Tag Archives: Manchester

Solar Cell Experiments

Been carrying some interesting researches into the possibilities of using solar cells and/or rechargables with our Noise Machines the last few weeks. This was sparked off by chatting in one of our Focus Groups at Brighter Sound with Caro C who explained she had previously lived off grid in a bus and ran everything of solar rechargable batteries. We’d begun to use solar cells as both sonic inputs as a light directed battery drains on chips, so as was suggested it seemed like it would be a fairly simple leap to expand this into supplying stable power via solar!


A little bit of initial research showed it was super and pleasingly simple! At its most simple; connect the positive leg of the solar cell to a battery with a diode inbetween, connect the grounds and off you go. The diode is to ensure that the solar cell doesn’t drain power back from the battery once its in the dark. Voltmeter connected up so you can double check the battery is in fact filling up. The only tricky thing here is that the rate of energy generated by the sun in Salford where the Noise Orchestra studio is located is not much more than a trickle on a grey day! (Just as an example: on 15/11/16 battery voltage at 13:21 was 7.5 Volts by 15:25 (2 hours!) it had gone up to 8.2 Volts. This was on a particularily grey day) Interesting though when the sun does peak out the flow of energy does really increase; you could also experiment with brightness of different artificial lights but this obviously defeats a little the SOLAR not drawing from the grid vibe.


One of the more fiddly bits of getting this to work was making sure the Voltage and Amps outputs of the solar cells were matched correctly for 9 volt batteries. The highish voltage for a battery of 9 Voltage is set off against a fairly low ampage of 200mAh. From what I could tell from research the charge up rate from a solar cell would need to be 10% of the total mAh rating. So this meant a pretty low rating of around 20mAh would be needed to correctly supply the 9 volt battery with charge. I went through a whole range of cells of different values staked up (3 x 3 volt with 30mAh, 2 x 4 volt with 40mAH) before finding a 9 volt cell with a low enough mAh rating. In the end the thing that helped was that our splendid Salford weather ensured the amps outputs on the solar cells stayed low enough to supply the 10% rate to the battery. This might well need to be reassessed in British summertime or if the units are to be used in a sunny country!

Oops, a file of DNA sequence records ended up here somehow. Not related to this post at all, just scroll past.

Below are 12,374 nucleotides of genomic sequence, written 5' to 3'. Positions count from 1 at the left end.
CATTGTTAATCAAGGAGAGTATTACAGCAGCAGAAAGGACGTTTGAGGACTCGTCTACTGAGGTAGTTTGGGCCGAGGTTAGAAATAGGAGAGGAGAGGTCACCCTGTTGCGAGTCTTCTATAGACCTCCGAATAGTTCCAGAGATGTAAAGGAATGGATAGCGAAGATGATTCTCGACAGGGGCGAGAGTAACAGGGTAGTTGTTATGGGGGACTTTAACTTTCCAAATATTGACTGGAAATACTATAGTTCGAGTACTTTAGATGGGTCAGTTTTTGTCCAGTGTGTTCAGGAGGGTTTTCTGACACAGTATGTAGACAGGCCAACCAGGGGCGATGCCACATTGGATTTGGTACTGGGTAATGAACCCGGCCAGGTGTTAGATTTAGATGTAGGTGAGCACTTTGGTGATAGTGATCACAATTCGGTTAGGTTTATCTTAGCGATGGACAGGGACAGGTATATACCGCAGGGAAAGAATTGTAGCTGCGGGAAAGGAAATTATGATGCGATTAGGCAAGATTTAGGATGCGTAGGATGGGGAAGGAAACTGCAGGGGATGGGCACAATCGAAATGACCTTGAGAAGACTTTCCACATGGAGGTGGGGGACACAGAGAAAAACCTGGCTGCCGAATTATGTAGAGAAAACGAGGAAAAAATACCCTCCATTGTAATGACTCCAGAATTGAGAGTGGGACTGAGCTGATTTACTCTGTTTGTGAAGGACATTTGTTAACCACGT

After this initial success I got excited and on various travels began to design an intergrated circuit in which solar cell chargable battery input and direct solar cell to circuit connection could be switched between both with our now classic potentiometer battery drain available before the final voltage reached the circuit.20161212_121845

Only parts of this have worked in the iterations I’ve tried so far so this continues to be a future development. Below is our first fully working Noise Orchestra 9 Volt battery recharge unit! Housed in a nice old answer phone box. Waiting on the arrival of some zener diodes so then I can add an “hello I am full” LED to them!


Making PCB boards

Been having lots of fun the last few weeks learning my way around the process of designing and etching Printed Circuit Boards. We were shown the process by Marc Dusseiller one of the mentors on the Arts + Tech programme.

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Initially I was exploring simple hand drawing circuits using posca ink markers but then learnt how to design boards in the Eagle software programme (there’s a free version of Eagle available if you follow through the link) Its a pretty useful tool as you can layout the schematic digitally and then eagle converts this into a mapping out of all the connections needed on the PCB; you just need to then route them manually to make sure no connections are touching. The design is then printed onto acetate and placed over a photosensitive blank copper pcb; this goes under a UV light (In our case a nice dayglo pink UV nails light as recommended by Marc!) and exposed for between 30 seconds and a minute. After exposure  the boards goes straight into a developer solution for about 30 seconds. The developer is 1% solution of Sodium Hydroxide (NaOH) (Its basically a very diluted version of the sort of thing you unblock sinks with!) After this stage it goes into the etching solution Ammonium Persulphate (NH4)2S2O8. At this stage you need to add boiled water to a basin the etching solution is sitting in (in this punkrock version anyway; it is possible to rig up a water heater/pump solution) to bring the etching fluid up to a temperature around 50/60 degrees where it works better) It seems to be taking between a few minutes and 15/20 minutes for all the unwanted copper to be removed from the board, dependant on the timings on the previous stages.

There’s another nice detailed walk through of basically the same process here http://sfprime.net/pcb-etching/#development